Melissa Etheridge: Still Brave, Not So Crazy

Posted on Dec 12, 2016 in Features
Melissa Etheridge: Still Brave, Not So Crazy

“If you look back to history, you’ll see they all came from the same place,” Melissa Etheridge says, explaining the roots of American music’s myriad genres. “They all came from the same musical movement in the South, from Appalachian music to the blues coming out of the freed slaves in the early 19th century, and how that all mixed together and became the different genres.”

Etheridge recently released MEmphis Rock and Soul, a collection of classic Southern soul songs that finds her digging into the Stax Records catalogs of her heroes’ heroes. “When you get down to it, you realize, ‘Oh, Janis Joplin and Robert Plant and Mick Jagger were all listening to Otis Redding.’ They were hearing Sam and Dave and going, ‘I want to sing like that!’ Those were the artists who influenced me, so it’s like getting back to that seed.”

MEmphis Rock and Soul is Etheridge’s 14th studio album over the span of nearly 30 years and it sounds like pure joy. “It was really amazing, probably some of the most fun I’ve had,” she says of the recording process, “because I got out of myself, out of my regular writing in my head and the personal stuff to jump inside other songs, a musical project, to go down to Memphis and immerse myself in the feeling and the people and the musicians and the history. Then, coming out with horns and background vocals and everything, it was delightfully fun.”

To really do it right, Etheridge did, indeed, head to Southern soul’s Mecca — Memphis, Tennessee — to record at Willie Mitchell’s Royal Studios with a stellar backing band anchored by the Hodges Brothers and with vintage gear including one of Al Green’s legendary ribbon microphones. By doing so, she claimed her place in a music lineage that includes Otis Redding, Rufus Thomas, the Staple Singers, William Bell, and many more. “I felt so welcomed, so brought in,” she offers. “The thing that always struck me so beautifully about Stax was the interracial thing. It just didn’t matter what color you were. They were just making the music that they loved. It didn’t matter, the color of my skin. There I am. Love.”

513a7931alt

Even so, Etheridge wasn’t blind to the import of this music and the issues of the world. With all that’s going on politically and socially, including race issues being at a melting point, it was important for her to revisit these tunes and give them a new voice. “As I felt drawn to this project, I really felt those issues rise to the surface,” she says. “They’ve always been underneath there, bubbling. Really, to see them rise to the surface, it put special meaning to a song like ‘Respect Yourself.’”

For Etheridge’s updated version of the decades-old ditty, she recruited singer/songwriter Priscilla Renea to “help me make this a colorless statement to all of us, to all Americans, to all human beings,” she explains. The two women started with a simple premise: that you can’t simply blame and disrespect everyone around you. “When you change that, when you respect yourself, then you change the world and start to think about things differently and feel like a part of a great movement,” Etheridge offers.

Like many, Etheridge sees the parallels between the great movements for racial equality and LGBTQ rights. She saw the gay nightclub shooting in Orlando, Florida, as a kindred event to the Black church shooting in Charleston, South Carolina: Both involved someone going into a cultural safe space and making it unsafe. In response, she wrote a song called “Pulse” to benefit the Orlando victims.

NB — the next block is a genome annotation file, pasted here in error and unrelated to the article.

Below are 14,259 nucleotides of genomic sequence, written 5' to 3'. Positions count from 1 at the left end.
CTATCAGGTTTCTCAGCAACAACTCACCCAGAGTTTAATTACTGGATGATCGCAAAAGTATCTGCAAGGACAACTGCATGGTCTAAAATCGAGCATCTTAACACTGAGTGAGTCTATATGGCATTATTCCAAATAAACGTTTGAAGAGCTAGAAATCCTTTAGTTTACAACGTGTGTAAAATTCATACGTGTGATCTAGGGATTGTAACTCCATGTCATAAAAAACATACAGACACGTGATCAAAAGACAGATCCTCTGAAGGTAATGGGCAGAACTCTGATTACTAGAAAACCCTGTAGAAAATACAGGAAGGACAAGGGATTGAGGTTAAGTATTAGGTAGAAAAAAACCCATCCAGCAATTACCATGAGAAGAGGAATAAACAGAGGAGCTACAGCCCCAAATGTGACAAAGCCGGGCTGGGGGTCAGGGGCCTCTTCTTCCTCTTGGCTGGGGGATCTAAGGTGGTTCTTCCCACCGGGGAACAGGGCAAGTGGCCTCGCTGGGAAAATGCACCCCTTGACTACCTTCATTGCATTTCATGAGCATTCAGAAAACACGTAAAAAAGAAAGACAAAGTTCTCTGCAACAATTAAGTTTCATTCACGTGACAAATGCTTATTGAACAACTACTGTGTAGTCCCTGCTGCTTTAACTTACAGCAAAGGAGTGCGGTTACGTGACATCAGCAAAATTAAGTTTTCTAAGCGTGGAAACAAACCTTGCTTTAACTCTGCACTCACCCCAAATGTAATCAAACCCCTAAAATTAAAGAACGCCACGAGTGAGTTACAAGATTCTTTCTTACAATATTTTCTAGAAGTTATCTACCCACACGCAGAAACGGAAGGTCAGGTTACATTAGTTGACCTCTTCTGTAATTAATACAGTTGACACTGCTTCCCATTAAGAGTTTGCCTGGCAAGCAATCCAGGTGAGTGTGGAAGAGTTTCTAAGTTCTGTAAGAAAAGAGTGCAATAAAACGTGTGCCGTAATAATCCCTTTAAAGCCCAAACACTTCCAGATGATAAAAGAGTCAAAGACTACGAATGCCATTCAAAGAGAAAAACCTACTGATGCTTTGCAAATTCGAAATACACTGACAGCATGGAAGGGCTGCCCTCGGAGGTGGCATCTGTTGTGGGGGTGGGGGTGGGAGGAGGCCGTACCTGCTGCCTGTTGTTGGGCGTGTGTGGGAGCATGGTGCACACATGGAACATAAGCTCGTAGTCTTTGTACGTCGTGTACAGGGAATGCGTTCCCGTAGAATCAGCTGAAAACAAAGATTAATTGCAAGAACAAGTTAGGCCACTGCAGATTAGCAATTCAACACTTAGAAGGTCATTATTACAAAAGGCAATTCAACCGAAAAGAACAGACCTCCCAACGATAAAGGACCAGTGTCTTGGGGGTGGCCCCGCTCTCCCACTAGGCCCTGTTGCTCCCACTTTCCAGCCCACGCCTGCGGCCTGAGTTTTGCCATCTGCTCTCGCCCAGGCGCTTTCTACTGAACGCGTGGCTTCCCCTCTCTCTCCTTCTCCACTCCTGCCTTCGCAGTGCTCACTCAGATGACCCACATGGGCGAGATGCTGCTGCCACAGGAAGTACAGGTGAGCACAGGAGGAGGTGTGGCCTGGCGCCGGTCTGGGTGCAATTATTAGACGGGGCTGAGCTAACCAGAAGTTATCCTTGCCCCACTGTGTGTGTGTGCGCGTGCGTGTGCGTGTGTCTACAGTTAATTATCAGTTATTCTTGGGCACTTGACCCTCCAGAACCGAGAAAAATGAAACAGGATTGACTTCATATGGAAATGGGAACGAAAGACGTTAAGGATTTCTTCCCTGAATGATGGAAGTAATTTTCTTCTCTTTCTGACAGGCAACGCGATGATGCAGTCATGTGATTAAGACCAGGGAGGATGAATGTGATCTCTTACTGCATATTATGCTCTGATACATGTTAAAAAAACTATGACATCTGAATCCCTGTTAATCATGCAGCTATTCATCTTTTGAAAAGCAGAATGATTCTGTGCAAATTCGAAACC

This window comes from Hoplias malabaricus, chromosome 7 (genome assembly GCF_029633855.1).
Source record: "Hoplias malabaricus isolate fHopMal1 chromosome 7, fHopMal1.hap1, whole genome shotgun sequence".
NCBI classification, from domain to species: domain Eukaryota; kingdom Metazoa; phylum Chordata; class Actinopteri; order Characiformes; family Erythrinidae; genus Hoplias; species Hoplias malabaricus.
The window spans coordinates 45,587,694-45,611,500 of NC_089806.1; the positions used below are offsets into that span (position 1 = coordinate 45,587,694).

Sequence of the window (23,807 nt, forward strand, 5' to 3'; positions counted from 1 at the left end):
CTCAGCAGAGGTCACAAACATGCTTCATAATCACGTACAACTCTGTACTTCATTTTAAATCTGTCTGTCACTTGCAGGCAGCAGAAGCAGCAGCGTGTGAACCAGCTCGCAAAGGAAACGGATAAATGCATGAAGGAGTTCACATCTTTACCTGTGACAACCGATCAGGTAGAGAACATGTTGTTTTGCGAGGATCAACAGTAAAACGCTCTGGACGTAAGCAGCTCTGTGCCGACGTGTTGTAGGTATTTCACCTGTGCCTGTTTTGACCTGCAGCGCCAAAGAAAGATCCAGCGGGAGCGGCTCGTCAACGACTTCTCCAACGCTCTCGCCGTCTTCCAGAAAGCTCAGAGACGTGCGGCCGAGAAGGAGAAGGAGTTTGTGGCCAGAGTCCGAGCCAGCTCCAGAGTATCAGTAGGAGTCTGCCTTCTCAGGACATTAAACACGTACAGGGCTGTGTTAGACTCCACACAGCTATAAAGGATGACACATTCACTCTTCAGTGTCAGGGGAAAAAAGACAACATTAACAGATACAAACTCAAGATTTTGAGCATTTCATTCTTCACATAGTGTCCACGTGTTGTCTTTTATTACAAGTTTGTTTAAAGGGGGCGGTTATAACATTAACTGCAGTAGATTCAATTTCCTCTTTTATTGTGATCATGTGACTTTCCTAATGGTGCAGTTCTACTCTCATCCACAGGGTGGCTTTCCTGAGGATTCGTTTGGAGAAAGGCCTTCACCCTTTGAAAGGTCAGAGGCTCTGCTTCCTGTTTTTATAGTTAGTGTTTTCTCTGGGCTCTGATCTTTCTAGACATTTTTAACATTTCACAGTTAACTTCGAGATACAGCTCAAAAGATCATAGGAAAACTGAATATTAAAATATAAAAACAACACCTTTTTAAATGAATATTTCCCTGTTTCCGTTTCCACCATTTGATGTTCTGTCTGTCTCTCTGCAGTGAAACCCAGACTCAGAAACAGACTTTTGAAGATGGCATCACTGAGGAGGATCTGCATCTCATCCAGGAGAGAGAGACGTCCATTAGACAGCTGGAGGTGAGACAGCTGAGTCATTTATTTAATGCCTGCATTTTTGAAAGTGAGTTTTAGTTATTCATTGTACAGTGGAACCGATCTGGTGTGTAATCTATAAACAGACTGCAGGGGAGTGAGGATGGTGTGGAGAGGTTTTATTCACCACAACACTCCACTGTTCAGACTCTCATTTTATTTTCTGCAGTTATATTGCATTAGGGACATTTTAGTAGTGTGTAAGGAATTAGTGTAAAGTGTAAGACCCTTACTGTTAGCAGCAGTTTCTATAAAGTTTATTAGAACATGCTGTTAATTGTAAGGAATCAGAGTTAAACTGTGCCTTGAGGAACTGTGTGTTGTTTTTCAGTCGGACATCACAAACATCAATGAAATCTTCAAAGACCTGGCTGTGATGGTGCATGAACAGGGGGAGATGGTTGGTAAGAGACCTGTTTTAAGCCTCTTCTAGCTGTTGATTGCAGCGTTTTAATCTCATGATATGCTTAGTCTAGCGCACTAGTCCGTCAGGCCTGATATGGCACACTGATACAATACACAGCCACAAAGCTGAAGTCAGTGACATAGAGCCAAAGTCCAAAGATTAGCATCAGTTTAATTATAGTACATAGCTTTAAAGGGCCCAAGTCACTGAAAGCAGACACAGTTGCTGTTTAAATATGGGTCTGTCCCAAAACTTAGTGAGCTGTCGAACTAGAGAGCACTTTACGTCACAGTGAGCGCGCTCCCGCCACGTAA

“I see it all as the same issue, really, because it goes back to the basic fear of ‘other,’” she says. “That’s what’s driving these events. Someone, inside of them, they’ve been bred and taught that the problems come from the outside, from someone else, that someone’s taking something away from them, so they need to fear. Or there’s something inside yourself you need to fear that is represented outside of you. When you get that sort of pressure and you twist it up with the pain inside a person, they will explode and act out and do these horrible acts. It all comes down to the fear.

“We have to deal with it. We have to find a way to live with inclusion and bring everyone in, celebrating all of the diversity and understanding that diversity makes us stronger.”

An ever-visible, ever-vigilant LGBTQ icon, Etheridge says she is up to the challenges that face us and always feels buoyed by the responsibility that comes with her platform. “I never think of it as a weight, at all, because of the times when someone comes up to me and says, ‘Knowing about you saved my life.’ I get that. Or, ‘When I was a teenager, you made it possible for me to come out.’ That means everything to me,” she says. “So, if anyone has the chance to do so much in the world just by being themselves — and, in reality, we all have that chance just to come out — I’ve always been honored to represent and to inspire a group of people. And I’ll always feel that way.”

And, three decades in, making a record like MEmphis Rock and Soul is but one way Etheridge strives to not only represent and inspire, but also keep things fresh — for herself and her fans. “I have to keep delighting myself,” she says with a laugh. “I have to find the things that excite me, find the things I want to do that challenge me. I want, every time I go on stage, to be excited because I get to perform in a certain way. As long as I keep that going, I believe my audience will be delighted with me. That’s what they want: They want to experience that creation of music and delight in it with me. It’s up to me to keep myself delighted. That’s my journey.”